With that in mind was he pretty disappointed not to be able to come back?

Very… He’s become a very passionate and ardent Hurricanes supporter in a very short period of time.

We were actually talking to him recently about expanding his role and having him work as a mentor in the Tigers space as well.

So we’ve rapidly gone from ‘more Gary’ to ‘no Gary’ and so he’s disappointed, as are we.

What sort of hole does it leave in the organisation with it being hard to replace someone of Gary’s stature?

Absolutely. But I think (Assistant Coach) Jeff Vaughan was underutilised last season in the Hurricanes space so this provides an opportunity for him to step up.

We are also still in the market for another Assistant Coach and that provides a really exciting avenue for a coach – whether they come from Australia or overseas, to be involved in the Hurricanes Program.

It does leave a hole – there’s a reason why we had him involved in the program – he’s a very good coach who’s achieved just about everything you could as a player and a coach in his career and was a valuable confidante for ‘Griff’ as well when talking about coaching and leadership.

Is it the case that Gary won’t be involved in any cricket internationally – is it the travel factor?

It’s a combination – he will significantly reduce his involvement so I suspect he may well continue doing some stuff with (Royal Challengers) Bangalore but part of this decision is significantly cutting down the amount of activity that he does.

Has he ruled out a return in the future?

No he hasn’t ruled it out, but I think though for us now that we’ve made this decision, I don’t think it’s fair on Adam or the players if we have a temporary or stop-gap measure.

We really need to take a view that this decision we’ve made will be the decision for the next ten years otherwise it creates uncertainty and instability.

But certainly as I said, we’d love to have him come back this summer, even if it’s just for a week to sit on the bench and be with the team again, because he was a great coach for us and we’re very sorry to see him go.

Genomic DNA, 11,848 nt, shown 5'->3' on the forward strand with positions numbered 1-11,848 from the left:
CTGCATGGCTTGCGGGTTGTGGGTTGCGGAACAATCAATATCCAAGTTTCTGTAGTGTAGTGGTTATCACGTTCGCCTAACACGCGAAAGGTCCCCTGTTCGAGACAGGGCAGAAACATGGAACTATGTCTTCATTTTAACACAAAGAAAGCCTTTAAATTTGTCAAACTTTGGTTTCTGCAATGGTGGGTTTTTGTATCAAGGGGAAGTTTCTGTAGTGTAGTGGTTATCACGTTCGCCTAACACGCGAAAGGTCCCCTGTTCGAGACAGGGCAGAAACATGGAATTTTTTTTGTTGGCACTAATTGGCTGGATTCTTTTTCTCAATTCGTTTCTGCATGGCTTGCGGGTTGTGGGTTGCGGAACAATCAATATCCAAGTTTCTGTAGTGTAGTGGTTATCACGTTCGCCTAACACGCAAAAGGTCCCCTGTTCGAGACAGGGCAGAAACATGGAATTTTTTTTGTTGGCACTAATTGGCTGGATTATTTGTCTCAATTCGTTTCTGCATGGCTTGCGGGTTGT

It’s bittersweet but how much upside does having that continuity across Shield cricket, One-Day cricket and the BBL give you now?

Significant upside. When we were hiring for Gary 18 months ago, ideally we would have liked to have a coach work across both programs.

But as it was, we had to hire the Hurricanes BBL coach first, and then later hire the Tigers coach.

I think for Adam in his first year as well, it’s a lot to try and do Hurricanes, Shield, One-Day Cup and be a Head Coach of your own program.

So it was always going to be a transition and ultimately we wanted to have the same head coach male and female look after their entire program.

It means for the Men’s Program, if there’s a player that’s definitely not going to play JLT Cup or Shield but they are going to play in the Big Bash, we can actually start working with them around their training a lot earlier than starting to think about their T20 skills on the 10th of December.

I think the Perth Scorchers and Western Warriors have shown emphatically that a one program approach delivers some really good results.

Did having a big name like Gary Kirsten help with player recruitment and is his loss now a downside in that area?

It did 18 months ago where the program was, but it’s a very different proposition now playing for the Hurricanes and indeed the Tigers.

So even when we were recruiting for the Tigers 12 months ago, people were reticent because the program didn’t have a great reputation.

Now, 12 months later, the players have an opportunity to play with one of the finalists in the Big Bash – that’s a different proposition.

So I know from having done the recruitment over the last six months, that this is not an issue anymore.

How many players are left to finalise the BBL Hurricanes playing list?

One – just the one spot, which is a local or Australian player.

So I think we’ll wait till the JLT One-Day Cup and see how things are unfolding and we’ve got the UAE Tour with the Abu Dhabi T20 Trophy in October.

And it looks like we’ve got a tour to Sydney again with their academy and possibly another tour over to New Zealand.

So there’s more than enough time for someone locally to put their hand up.

We’ve got a couple of players in mind but we just want to see how they perform against top class opposition, so I think the UAE tournament will be really important in that regard.